Behavioral and Physical Care Coordination Gets Real in the Pacific Northwest

Feb. 25, 2020
Using a care coordination tool to better facilitate transitions of behavioral health patients between hospitals and other facilities has helped reduce ED visits in Washington State

In King County, Washington, Navos Mental Health Solutions, a community mental health agency, specializes in serving patients with moderate to severe mental health illnesses and substance use disorders (SUDs). Inclusive of an outpatient mental health clinical, inpatient involuntary psychiatric hospital, intensive community-based support programs, and afterhours triage services, Navos works to provide its patients with whole-person care—including mental, physical, and behavioral healthcare.

However, as is the case for many mental health providers, tracking these patients can be quite difficult, as many of them transition regularly between hospital visits and specialized behavioral care. What’s more, Navos providers were lacking needed insight into key patient histories—including medical records, lab values, medications, and possible SUDs. As such, organizational leaders turned to a care collaboration platform from Utah-based solutions provider Collective Medical to better facilitate transitions of behavioral health patients between hospitals and other facilities.

“One of the big challenges we have without interoperability in healthcare is that you just don’t know when your client goes into the hospital, yet you still have a responsibility to see him or her. So [this platform] really helped us address that issue by [giving] us real-time notifications when our clients were in the ED or hospital,” says Matt Weltner, director of IT at Navos.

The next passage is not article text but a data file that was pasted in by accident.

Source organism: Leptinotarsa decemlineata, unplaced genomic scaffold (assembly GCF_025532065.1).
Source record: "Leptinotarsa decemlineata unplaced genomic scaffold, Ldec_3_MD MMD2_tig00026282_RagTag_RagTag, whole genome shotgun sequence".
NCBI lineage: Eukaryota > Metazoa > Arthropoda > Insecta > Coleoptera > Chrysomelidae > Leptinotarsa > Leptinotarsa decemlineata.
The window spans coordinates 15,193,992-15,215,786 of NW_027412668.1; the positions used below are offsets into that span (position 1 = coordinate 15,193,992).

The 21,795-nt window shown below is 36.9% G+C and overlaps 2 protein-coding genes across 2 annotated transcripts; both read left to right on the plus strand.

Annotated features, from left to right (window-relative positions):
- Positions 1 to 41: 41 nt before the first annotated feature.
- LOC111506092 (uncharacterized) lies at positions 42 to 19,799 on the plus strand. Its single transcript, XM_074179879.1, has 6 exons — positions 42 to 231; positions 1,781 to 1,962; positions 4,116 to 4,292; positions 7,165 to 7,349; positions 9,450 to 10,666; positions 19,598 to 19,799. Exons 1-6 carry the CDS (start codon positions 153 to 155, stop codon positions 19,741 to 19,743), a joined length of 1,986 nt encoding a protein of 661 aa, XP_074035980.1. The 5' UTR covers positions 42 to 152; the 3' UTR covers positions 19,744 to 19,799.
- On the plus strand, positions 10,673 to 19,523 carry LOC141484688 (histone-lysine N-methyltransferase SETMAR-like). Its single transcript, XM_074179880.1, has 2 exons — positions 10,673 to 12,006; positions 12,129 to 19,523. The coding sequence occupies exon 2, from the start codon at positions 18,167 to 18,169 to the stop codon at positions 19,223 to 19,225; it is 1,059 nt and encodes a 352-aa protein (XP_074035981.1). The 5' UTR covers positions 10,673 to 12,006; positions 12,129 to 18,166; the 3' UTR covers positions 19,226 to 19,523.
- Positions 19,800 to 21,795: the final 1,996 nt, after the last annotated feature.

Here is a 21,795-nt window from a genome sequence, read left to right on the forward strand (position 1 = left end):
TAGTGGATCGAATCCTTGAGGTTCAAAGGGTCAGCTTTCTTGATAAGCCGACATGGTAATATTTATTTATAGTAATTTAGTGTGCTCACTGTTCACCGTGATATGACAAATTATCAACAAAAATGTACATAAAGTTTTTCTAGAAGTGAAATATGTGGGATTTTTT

Oftentimes, adds Riley Barton, systems analyst at Navos, when the organization’s clients go to the ED, they’re not necessarily getting the best care for their health needs, so it helps Navos target those clients who are utilizing ED services with the goal to get them into Navos’ primary care services, located onsite at its main outpatient center.

With the care collaboration platform, case managers and social workers at Navos could pull regular reports to find and identify their patients at highest risk and work collaboratively with clinical supervisors, medical directors, pharmacists, psych nurses, and members of the King County Public Health department to determine the best plans of care for each patient. These care plans were then housed in the Collective platform.

Another key element is having a nurse care manager who is put in the adult outpatient clinic to bridge medical and mental healthcare. Some of Navos’ clients end up in the ED upwards of 100 times a year, leading to the nurse care manager to focus on these folks specifically, aiming to ensure they have appropriate primary care with the goal to reduce ED visits. While Navos leaders credit the nurse care manager, Stephanie Eller, R.N., for her efforts in this area, they admit that the ED high-utilizers can be the most difficult group to manage.